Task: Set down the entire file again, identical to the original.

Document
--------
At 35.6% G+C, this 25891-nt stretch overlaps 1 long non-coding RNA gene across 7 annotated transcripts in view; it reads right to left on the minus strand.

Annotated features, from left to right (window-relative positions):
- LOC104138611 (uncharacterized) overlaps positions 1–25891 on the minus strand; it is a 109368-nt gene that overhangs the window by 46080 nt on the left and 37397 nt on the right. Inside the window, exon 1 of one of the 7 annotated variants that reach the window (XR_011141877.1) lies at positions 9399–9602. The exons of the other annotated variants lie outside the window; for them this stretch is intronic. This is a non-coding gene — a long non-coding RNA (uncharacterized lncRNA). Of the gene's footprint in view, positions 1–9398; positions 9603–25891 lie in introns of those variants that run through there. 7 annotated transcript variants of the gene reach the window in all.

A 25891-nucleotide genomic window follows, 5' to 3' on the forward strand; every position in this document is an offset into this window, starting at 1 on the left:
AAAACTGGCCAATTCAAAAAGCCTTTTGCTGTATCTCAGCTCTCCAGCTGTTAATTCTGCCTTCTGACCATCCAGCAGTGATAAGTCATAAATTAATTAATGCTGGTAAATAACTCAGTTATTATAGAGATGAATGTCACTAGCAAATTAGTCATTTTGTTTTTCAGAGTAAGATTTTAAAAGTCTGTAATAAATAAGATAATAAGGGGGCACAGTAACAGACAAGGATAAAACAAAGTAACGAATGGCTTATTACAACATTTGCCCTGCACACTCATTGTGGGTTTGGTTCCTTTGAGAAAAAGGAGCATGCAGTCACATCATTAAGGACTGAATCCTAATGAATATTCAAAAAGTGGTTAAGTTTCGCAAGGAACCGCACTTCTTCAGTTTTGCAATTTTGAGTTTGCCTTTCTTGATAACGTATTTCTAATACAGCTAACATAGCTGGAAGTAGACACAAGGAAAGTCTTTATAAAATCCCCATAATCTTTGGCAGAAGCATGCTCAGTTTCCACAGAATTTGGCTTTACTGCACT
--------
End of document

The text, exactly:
At 35.6% G+C, this 25891-nt stretch overlaps 1 long non-coding RNA gene across 7 annotated transcripts in view; it reads right to left on the minus strand.

Annotated features, from left to right (window-relative positions):
- LOC104138611 (uncharacterized) overlaps positions 1–25891 on the minus strand; it is a 109368-nt gene that overhangs the window by 46080 nt on the left and 37397 nt on the right. Inside the window, exon 1 of one of the 7 annotated variants that reach the window (XR_011141877.1) lies at positions 9399–9602. The exons of the other annotated variants lie outside the window; for them this stretch is intronic. This is a non-coding gene — a long non-coding RNA (uncharacterized lncRNA). Of the gene's footprint in view, positions 1–9398; positions 9603–25891 lie in introns of those variants that run through there. 7 annotated transcript variants of the gene reach the window in all.

A 25891-nucleotide genomic window follows, 5' to 3' on the forward strand; every position in this document is an offset into this window, starting at 1 on the left:
AAAACTGGCCAATTCAAAAAGCCTTTTGCTGTATCTCAGCTCTCCAGCTGTTAATTCTGCCTTCTGACCATCCAGCAGTGATAAGTCATAAATTAATTAATGCTGGTAAATAACTCAGTTATTATAGAGATGAATGTCACTAGCAAATTAGTCATTTTGTTTTTCAGAGTAAGATTTTAAAAGTCTGTAATAAATAAGATAATAAGGGGGCACAGTAACAGACAAGGATAAAACAAAGTAACGAATGGCTTATTACAACATTTGCCCTGCACACTCATTGTGGGTTTGGTTCCTTTGAGAAAAAGGAGCATGCAGTCACATCATTAAGGACTGAATCCTAATGAATATTCAAAAAGTGGTTAAGTTTCGCAAGGAACCGCACTTCTTCAGTTTTGCAATTTTGAGTTTGCCTTTCTTGATAACGTATTTCTAATACAGCTAACATAGCTGGAAGTAGACACAAGGAAAGTCTTTATAAAATCCCCATAATCTTTGGCAGAAGCATGCTCAGTTTCCACAGAATTTGGCTTTACTGCACT